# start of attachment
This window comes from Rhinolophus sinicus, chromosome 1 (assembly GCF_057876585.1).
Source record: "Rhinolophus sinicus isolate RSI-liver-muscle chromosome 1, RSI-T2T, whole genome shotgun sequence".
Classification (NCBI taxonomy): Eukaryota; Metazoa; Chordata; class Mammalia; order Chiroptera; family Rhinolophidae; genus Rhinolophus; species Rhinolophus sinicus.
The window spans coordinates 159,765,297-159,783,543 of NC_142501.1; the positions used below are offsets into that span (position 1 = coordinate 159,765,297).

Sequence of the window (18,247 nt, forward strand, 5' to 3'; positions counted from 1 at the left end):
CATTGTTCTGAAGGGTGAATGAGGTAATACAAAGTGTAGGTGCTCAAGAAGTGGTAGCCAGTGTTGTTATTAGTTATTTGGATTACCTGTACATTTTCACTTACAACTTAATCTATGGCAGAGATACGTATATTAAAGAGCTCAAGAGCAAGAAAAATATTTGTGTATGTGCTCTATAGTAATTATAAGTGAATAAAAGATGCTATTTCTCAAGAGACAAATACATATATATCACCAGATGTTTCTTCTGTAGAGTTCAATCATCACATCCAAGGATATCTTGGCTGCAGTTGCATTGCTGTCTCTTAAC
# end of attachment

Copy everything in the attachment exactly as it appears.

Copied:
This window comes from Rhinolophus sinicus, chromosome 1 (assembly GCF_057876585.1).
Source record: "Rhinolophus sinicus isolate RSI-liver-muscle chromosome 1, RSI-T2T, whole genome shotgun sequence".
Classification (NCBI taxonomy): Eukaryota; Metazoa; Chordata; class Mammalia; order Chiroptera; family Rhinolophidae; genus Rhinolophus; species Rhinolophus sinicus.
The window spans coordinates 159,765,297-159,783,543 of NC_142501.1; the positions used below are offsets into that span (position 1 = coordinate 159,765,297).

Sequence of the window (18,247 nt, forward strand, 5' to 3'; positions counted from 1 at the left end):
CATTGTTCTGAAGGGTGAATGAGGTAATACAAAGTGTAGGTGCTCAAGAAGTGGTAGCCAGTGTTGTTATTAGTTATTTGGATTACCTGTACATTTTCACTTACAACTTAATCTATGGCAGAGATACGTATATTAAAGAGCTCAAGAGCAAGAAAAATATTTGTGTATGTGCTCTATAGTAATTATAAGTGAATAAAAGATGCTATTTCTCAAGAGACAAATACATATATATCACCAGATGTTTCTTCTGTAGAGTTCAATCATCACATCCAAGGATATCTTGGCTGCAGTTGCATTGCTGTCTCTTAAC